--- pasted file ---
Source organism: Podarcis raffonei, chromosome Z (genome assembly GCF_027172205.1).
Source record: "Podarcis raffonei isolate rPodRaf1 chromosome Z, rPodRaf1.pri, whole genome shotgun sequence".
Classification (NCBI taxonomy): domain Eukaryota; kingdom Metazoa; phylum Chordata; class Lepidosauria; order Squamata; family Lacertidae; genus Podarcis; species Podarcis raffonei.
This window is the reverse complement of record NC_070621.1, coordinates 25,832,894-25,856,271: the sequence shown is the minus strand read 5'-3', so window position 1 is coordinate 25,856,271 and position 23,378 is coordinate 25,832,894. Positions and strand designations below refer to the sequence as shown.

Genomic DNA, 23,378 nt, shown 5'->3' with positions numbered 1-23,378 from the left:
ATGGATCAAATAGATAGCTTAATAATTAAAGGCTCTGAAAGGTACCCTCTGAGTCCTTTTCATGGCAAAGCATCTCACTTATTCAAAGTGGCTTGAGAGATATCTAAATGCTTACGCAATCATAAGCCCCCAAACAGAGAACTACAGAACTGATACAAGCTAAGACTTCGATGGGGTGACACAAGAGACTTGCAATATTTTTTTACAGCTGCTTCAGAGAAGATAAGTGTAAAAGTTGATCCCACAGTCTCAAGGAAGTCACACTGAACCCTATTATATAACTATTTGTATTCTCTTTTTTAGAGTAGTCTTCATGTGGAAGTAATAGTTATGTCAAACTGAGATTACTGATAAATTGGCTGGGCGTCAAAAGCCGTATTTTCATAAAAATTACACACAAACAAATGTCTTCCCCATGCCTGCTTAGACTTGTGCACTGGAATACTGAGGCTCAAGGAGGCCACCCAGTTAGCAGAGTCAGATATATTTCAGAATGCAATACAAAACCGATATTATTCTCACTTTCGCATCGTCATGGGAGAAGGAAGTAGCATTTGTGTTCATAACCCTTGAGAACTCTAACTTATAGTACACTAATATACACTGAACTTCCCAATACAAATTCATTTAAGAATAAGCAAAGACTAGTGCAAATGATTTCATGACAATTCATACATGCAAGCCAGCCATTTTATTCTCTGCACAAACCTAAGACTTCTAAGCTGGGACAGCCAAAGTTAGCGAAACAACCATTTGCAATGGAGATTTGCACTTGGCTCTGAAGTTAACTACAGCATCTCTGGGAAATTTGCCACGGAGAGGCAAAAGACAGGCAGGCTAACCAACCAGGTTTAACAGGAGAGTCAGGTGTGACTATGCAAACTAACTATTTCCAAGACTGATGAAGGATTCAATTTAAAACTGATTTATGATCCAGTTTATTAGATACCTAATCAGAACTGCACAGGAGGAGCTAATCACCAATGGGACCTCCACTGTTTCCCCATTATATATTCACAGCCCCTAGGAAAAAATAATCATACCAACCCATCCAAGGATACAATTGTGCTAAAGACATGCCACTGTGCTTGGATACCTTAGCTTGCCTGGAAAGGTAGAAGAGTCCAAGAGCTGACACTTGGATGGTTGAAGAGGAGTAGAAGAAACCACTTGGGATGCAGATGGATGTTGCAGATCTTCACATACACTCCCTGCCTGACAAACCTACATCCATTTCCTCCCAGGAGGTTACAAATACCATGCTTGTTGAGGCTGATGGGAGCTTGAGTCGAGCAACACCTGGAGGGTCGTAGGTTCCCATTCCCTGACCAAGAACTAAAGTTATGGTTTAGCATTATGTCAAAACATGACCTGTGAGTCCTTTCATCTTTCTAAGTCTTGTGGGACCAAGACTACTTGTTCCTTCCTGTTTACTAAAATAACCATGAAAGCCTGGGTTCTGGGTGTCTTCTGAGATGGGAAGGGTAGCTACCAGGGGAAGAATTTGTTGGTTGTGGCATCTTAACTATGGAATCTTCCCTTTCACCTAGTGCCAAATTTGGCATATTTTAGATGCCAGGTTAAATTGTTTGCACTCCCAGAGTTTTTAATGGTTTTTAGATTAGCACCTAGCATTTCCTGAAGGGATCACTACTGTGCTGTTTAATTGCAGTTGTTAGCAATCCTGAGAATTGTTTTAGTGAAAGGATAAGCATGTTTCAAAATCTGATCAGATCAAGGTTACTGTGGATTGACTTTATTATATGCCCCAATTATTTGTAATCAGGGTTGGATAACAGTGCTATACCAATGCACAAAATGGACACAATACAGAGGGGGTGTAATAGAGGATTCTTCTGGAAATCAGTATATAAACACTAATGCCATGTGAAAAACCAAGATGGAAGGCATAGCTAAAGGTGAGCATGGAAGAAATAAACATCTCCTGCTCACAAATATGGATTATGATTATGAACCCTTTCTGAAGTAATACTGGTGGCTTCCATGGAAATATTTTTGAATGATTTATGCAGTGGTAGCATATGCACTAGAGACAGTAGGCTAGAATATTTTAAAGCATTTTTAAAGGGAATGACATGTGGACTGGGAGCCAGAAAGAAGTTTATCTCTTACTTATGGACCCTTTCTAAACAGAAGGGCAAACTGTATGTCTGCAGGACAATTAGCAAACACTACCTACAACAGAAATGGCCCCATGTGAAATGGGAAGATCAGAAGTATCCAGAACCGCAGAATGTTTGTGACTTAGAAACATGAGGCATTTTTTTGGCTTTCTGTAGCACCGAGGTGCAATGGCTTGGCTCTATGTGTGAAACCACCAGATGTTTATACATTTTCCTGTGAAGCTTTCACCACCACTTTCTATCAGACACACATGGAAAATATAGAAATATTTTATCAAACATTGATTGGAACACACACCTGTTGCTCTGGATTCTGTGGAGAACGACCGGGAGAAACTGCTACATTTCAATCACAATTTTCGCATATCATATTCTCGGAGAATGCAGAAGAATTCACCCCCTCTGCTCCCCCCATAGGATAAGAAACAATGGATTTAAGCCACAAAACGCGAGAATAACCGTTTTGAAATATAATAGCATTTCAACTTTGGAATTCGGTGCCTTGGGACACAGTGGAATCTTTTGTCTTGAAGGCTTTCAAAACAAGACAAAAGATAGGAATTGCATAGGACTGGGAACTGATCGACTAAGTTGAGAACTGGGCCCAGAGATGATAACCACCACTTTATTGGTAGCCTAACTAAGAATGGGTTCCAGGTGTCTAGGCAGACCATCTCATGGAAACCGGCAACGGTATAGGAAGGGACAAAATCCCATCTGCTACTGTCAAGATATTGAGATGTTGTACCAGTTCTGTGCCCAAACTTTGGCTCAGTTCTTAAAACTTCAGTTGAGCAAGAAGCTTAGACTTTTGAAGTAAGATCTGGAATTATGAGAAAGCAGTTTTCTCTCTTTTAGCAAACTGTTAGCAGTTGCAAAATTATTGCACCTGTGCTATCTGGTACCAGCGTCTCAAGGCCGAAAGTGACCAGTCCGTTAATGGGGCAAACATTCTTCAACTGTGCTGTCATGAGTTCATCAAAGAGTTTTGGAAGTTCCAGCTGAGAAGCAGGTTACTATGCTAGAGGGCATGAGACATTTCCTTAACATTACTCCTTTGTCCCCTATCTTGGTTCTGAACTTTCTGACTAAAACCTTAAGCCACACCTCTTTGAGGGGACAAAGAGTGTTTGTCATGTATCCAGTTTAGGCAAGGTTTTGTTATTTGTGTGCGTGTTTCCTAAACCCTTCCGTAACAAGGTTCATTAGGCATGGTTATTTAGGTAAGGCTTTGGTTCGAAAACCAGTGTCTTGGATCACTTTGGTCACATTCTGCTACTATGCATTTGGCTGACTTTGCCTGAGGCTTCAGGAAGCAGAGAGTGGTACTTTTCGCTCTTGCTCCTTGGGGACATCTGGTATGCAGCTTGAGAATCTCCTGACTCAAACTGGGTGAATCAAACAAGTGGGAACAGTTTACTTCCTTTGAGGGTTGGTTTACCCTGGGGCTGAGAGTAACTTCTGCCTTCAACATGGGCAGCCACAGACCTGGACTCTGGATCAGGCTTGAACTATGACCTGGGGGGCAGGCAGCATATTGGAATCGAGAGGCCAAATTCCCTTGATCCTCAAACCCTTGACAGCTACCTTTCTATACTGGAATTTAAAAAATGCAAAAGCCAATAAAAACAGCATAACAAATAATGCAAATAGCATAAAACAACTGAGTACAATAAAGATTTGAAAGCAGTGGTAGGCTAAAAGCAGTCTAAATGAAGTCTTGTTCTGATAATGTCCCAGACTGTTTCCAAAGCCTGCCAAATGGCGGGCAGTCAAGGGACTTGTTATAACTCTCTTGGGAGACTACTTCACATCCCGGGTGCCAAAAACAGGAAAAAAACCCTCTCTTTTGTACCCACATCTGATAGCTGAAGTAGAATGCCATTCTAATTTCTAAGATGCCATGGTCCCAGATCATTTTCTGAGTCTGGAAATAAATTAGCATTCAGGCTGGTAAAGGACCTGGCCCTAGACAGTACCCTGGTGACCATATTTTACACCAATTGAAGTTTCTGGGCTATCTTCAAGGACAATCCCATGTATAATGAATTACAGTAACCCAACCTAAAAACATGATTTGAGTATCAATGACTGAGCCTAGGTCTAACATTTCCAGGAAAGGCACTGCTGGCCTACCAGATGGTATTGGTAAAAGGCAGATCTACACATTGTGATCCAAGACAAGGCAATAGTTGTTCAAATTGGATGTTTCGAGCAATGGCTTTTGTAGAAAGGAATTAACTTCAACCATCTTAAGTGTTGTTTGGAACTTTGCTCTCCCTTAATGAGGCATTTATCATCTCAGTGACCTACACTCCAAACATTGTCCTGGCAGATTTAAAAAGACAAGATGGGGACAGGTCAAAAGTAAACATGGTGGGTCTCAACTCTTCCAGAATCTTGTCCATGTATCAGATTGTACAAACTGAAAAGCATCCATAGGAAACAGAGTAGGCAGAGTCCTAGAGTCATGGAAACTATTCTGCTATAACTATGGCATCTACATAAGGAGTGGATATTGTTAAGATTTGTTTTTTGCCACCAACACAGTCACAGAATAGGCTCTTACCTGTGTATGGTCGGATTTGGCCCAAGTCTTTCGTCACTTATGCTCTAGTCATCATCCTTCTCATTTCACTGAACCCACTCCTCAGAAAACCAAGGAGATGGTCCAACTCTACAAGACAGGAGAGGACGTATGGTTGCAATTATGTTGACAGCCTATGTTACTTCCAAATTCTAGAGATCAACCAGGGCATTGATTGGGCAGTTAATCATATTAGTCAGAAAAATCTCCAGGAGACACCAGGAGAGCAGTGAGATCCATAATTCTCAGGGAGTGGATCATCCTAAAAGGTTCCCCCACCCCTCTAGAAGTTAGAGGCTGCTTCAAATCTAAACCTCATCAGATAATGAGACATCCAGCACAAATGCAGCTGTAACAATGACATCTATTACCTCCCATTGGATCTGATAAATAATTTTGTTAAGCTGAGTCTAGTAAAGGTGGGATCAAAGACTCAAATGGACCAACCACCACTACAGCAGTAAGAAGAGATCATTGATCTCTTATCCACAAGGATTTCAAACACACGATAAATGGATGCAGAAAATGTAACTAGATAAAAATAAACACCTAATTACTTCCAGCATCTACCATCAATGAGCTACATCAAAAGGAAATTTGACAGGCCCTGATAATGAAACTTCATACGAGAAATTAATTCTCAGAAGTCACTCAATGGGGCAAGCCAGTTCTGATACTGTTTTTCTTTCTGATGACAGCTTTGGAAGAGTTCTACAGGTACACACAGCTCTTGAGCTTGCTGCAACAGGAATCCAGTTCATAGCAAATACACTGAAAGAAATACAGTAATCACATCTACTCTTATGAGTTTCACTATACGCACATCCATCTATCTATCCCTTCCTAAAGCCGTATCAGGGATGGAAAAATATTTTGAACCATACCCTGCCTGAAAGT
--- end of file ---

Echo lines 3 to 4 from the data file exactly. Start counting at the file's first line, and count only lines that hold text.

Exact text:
Classification (NCBI taxonomy): domain Eukaryota; kingdom Metazoa; phylum Chordata; class Lepidosauria; order Squamata; family Lacertidae; genus Podarcis; species Podarcis raffonei.
This window is the reverse complement of record NC_070621.1, coordinates 25,832,894-25,856,271: the sequence shown is the minus strand read 5'-3', so window position 1 is coordinate 25,856,271 and position 23,378 is coordinate 25,832,894. Positions and strand designations below refer to the sequence as shown.